The company’s Decra Elegance tile, which was recently launched in new satin and high-gloss finishes, as well as its existing Decra Classic, Decra Stratos and Decra Plus tiles have all been tested to LPS 1175 Level 1 with certification through the BRE.
This means that the Decra products are the only roofing products in the UK that can supply a roof to a Police Preferred Specification. This news will be circulated by SBD to police crime prevention departments and planning departments in local authorities throughout the UK and around Europe via national police forces that co-operate internationally on the Secured by Design initiative.
Jon Cole, licensing and technical manager for the Association of Chief Police Officers which manages the scheme, said:
“LPS 1175 can be quite a demanding standard to pass and traditionally it isn’t normal for roofing system manufacturers to be so far-thinking to include security within their specification. Decra has achieved an impressive feat of engineering in the design of these tiles.”
Roof security is becoming more of an important issue as many roofs are damaged by wanton vandalism which results in costly repairs and potentially can damage the contents of a building or make it inhabitable for use. Similarly, thieves frustrated from breaking and entering into high profile premises which could contain drugs, or expensive IT equipment by ever more efficient locks and shutters on doors and windows are more and more turning to other vulnerable areas of the targeted buildings.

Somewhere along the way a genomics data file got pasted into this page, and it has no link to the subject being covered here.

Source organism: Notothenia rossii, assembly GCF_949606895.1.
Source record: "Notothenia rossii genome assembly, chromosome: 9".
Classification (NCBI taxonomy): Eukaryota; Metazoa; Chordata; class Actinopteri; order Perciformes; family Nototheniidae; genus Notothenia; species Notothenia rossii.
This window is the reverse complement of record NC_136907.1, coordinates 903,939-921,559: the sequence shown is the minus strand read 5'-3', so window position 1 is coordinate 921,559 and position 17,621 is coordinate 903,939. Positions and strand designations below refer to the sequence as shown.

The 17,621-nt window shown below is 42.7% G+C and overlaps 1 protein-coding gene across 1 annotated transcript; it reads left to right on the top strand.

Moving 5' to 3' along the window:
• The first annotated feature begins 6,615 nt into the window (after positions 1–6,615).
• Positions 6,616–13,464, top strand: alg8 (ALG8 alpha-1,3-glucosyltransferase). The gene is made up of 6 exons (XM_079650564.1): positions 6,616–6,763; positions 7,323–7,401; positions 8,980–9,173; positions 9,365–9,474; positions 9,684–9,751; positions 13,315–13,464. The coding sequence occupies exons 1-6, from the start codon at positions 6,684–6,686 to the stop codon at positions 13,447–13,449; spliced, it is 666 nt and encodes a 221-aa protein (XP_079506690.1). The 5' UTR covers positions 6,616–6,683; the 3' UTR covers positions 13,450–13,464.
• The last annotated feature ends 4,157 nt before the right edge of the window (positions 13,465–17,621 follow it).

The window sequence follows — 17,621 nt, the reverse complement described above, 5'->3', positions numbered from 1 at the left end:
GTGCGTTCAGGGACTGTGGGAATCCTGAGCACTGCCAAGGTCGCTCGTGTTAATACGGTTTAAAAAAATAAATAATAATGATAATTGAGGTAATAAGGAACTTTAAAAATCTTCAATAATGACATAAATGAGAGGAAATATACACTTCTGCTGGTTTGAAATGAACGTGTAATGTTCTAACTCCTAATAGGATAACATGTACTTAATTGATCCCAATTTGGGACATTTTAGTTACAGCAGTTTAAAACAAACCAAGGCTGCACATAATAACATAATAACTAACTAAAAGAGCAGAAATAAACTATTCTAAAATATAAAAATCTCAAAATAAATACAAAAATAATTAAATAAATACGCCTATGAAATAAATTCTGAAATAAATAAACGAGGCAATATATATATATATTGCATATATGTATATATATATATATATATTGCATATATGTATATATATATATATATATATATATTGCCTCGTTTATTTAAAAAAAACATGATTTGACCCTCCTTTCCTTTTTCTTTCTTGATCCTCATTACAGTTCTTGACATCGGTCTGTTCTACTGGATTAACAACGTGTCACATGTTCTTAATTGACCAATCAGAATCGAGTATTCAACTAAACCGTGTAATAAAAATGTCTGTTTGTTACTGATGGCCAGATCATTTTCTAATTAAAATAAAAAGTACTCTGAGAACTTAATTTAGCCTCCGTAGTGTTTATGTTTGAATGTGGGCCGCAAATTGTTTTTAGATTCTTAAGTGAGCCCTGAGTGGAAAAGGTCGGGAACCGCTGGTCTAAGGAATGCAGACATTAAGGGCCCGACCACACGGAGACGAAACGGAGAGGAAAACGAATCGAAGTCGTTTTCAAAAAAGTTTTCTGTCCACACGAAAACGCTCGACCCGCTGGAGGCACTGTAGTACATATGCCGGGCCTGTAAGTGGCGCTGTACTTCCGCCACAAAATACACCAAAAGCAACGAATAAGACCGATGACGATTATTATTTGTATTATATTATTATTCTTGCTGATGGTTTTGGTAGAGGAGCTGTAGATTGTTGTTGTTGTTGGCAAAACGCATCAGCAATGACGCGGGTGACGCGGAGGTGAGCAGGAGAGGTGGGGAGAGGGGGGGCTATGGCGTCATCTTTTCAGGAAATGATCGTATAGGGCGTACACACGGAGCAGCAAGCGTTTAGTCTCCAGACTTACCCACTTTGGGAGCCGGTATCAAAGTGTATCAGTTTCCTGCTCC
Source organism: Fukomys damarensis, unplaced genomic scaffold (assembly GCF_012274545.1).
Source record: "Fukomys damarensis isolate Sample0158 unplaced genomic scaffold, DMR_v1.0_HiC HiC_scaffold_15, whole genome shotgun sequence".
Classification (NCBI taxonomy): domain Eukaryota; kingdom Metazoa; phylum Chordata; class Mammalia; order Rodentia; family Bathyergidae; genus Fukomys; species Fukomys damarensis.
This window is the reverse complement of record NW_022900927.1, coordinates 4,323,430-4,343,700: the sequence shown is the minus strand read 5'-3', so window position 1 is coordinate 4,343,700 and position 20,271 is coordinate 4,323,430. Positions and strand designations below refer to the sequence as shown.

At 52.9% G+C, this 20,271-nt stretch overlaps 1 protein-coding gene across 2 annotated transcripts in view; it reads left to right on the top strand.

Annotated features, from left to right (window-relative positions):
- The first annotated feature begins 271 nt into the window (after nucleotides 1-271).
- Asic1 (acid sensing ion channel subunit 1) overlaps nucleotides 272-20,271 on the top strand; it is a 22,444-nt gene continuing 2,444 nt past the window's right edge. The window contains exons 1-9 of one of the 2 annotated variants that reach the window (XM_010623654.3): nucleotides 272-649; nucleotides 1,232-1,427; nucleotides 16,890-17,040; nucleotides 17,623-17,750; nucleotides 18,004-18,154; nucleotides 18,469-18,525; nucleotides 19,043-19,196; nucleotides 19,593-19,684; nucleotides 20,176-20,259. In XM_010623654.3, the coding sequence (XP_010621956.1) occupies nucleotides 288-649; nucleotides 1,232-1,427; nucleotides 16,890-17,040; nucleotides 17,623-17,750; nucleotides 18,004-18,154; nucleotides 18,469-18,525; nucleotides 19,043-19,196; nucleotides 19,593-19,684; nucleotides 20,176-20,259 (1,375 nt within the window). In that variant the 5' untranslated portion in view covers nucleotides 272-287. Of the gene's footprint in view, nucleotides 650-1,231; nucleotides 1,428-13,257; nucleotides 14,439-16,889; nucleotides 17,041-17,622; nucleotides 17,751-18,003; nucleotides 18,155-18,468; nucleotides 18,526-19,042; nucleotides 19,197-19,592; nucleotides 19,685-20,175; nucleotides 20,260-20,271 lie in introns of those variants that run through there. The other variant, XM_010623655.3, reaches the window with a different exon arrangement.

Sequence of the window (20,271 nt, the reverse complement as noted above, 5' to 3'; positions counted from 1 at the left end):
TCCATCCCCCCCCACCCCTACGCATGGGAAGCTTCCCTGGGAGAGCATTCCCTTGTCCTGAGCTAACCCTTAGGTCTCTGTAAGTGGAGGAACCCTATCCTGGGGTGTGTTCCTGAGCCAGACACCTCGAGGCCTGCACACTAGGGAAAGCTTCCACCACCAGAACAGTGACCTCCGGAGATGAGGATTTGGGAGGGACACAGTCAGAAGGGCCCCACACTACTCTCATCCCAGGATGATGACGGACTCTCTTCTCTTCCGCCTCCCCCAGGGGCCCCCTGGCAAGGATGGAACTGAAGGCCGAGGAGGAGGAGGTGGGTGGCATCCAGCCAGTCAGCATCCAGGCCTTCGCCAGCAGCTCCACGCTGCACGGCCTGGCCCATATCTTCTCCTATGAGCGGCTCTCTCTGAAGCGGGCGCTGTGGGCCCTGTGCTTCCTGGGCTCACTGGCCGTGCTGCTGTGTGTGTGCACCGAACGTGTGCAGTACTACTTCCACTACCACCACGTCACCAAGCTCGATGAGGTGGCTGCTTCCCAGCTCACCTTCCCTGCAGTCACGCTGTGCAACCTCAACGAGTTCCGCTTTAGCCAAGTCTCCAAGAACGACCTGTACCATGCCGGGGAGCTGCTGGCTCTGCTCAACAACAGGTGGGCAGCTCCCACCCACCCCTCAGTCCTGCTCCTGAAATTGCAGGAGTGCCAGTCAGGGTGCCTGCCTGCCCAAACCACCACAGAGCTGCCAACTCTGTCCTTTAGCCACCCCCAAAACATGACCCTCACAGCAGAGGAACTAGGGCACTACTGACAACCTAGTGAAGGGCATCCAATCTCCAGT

They quickly learn that most concrete and clay roof tiles and many slates are not securely fixed to the roof structure and can therefore be easily removed and access gained into a building. These criminals are also aware that breaking into a building through a roof leaves virtually no visible signs of entry until long after they have gone meaning that time is on their side while they are carrying out the crime.
The Decra system prevents this and although this benefit has been known for some time about Decra products it is now recognised by obtaining an international standard in the Secured by Design accreditation.
The tests for Decra involved dynamic and manual interventions over a total of two days using tools such as levers, screwdrivers, knives, spanners and rope on dozens of elements of a Decra roof system installed on a rig.
Secured By Design is cited as best practice in the Safer Places document published by the ODPM and housing associations are compelled to build to certain specifications of SBD by the Housing Corporation.
Local authority housing officers are also compelled to consider crime prevention when refurbishing their housing stock and many now use SBD as their minimum standard for security. Research shows SBD leads to a 50% drop in crime rates when comparing SBD and non-SBD developments of the same age and type in similar areas.
Obtaining the SBD accreditation makes Decra products a serious option for all building designers who are looking to design public health buildings, offices, retail and commercial premises which will contain high value portable items attractive to criminals but where design needs dictate a traditional building appearance.